Functional integration

More efficiency due to functional integration

The desire to achieve maximum functionality with as few components as possible is a significant driving force for creative engineers. Functional integration is undisputedly the decisive methodological approach for achieving sustainable resource efficiency. Component geometry and specific material properties are locally optimally adapted to each other. Despite complex requirements and high functional density, every function is realized only once at the right location and the right time. This approach is applied in the automotive industry under the heading mixed construction. It is regarded as a development trend for realizing high levels of lightweight construction.

The Fraunhofer IWU methodically advances functional integration under the following four aspects:

  • Complexity: New technologies of additive manufacturing also known as 3D printing are applied in order to reach a new level of geometric variability, thus implementing functional integration in the narrowest installation space. In addition to widespread pure plastic or metal printing, fiber plastic composites can even be directly printed and specifically applied at the Fraunhofer IWU.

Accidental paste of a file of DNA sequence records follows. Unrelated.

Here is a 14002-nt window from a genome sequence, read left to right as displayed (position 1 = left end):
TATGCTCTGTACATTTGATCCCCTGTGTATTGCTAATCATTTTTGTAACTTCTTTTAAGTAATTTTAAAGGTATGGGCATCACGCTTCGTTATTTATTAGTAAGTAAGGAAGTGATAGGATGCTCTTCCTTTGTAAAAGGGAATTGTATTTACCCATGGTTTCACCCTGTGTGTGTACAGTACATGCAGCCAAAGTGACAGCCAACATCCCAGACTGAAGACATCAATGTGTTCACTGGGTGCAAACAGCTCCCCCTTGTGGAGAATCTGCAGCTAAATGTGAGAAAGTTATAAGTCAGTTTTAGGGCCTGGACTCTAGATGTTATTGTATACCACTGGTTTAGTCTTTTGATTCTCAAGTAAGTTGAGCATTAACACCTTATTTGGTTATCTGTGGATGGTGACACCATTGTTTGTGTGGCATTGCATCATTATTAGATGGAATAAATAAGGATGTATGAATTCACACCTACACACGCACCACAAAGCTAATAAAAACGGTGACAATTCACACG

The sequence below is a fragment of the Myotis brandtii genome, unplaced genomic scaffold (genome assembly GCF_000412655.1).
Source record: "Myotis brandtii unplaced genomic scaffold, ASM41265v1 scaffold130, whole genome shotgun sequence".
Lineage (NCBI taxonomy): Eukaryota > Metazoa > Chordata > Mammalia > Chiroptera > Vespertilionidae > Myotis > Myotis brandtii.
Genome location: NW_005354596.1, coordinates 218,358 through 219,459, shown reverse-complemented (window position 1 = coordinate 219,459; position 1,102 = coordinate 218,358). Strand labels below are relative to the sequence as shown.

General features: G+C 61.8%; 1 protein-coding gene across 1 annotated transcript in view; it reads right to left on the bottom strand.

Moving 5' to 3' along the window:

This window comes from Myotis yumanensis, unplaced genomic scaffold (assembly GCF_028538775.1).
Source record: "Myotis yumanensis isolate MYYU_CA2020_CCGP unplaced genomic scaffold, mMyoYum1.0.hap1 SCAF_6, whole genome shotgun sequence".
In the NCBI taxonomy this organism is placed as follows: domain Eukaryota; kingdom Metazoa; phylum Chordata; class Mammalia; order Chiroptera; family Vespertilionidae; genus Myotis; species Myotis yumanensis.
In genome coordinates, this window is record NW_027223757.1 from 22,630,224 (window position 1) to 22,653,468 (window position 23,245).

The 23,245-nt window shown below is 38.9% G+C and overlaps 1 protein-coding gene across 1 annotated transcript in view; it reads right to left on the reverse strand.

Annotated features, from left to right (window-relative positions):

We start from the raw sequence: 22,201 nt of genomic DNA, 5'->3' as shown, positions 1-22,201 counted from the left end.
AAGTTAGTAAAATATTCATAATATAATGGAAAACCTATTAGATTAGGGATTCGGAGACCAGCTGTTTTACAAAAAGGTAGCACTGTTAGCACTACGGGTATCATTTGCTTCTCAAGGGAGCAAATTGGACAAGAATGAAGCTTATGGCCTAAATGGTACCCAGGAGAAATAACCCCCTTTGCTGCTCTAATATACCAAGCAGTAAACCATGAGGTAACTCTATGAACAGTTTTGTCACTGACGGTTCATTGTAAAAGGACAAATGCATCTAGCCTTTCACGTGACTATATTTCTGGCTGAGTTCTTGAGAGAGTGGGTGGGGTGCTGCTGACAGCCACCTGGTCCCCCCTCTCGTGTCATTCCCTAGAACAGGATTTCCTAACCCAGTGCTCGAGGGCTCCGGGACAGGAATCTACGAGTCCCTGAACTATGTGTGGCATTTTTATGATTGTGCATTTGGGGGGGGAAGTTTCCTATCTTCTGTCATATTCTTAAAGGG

• Simplicity: By integrating sensors and actuators made of smart materials, self-adaptation to variable ambient conditions becomes possible, resulting in drastic reduction of component complexity.
  • Multifunctionality: Hybrid structures offer an expansion of functions in addition to their lightweight potential.
  • Technological variety: Tapping into textile technologies for fiber plastic composites facilitates high variability of geometry and properties.

  • Functional integration in limited space
  • Functional integration on the material level
  • From the combination of structural and material lightweight construction to multifunctionality
  • Textile technologies – new paths towards functional integration

Development of process chains

  • Market analysis
  • Investigation of process chains
  • Process optimization
  • Cost-benefit calculation
  • Development of manufacturing concepts
  • Planning and technological dimensioning of processes, tools and machines
  • Modeling and design of mechatronic systems
  • Development of sensor-actuator systems based on piezoceramics, shape memory materials and active fluids

Development and evaluation

  • Market analysis
  • Feasibility studies
  • Technology development
  • Development of characteristic process values
  • Benchmarking
  • Numerical simulation
  • Manufacturing of prototypes
  • Intelligent tools for forming, cutting and joining
  • Acoustics and vibration technology: metrological analysis, simulation, measures of compensation
  • Additive manufacturing of adaptronic components

Quality assurance

  • Utilization and optimization of active materials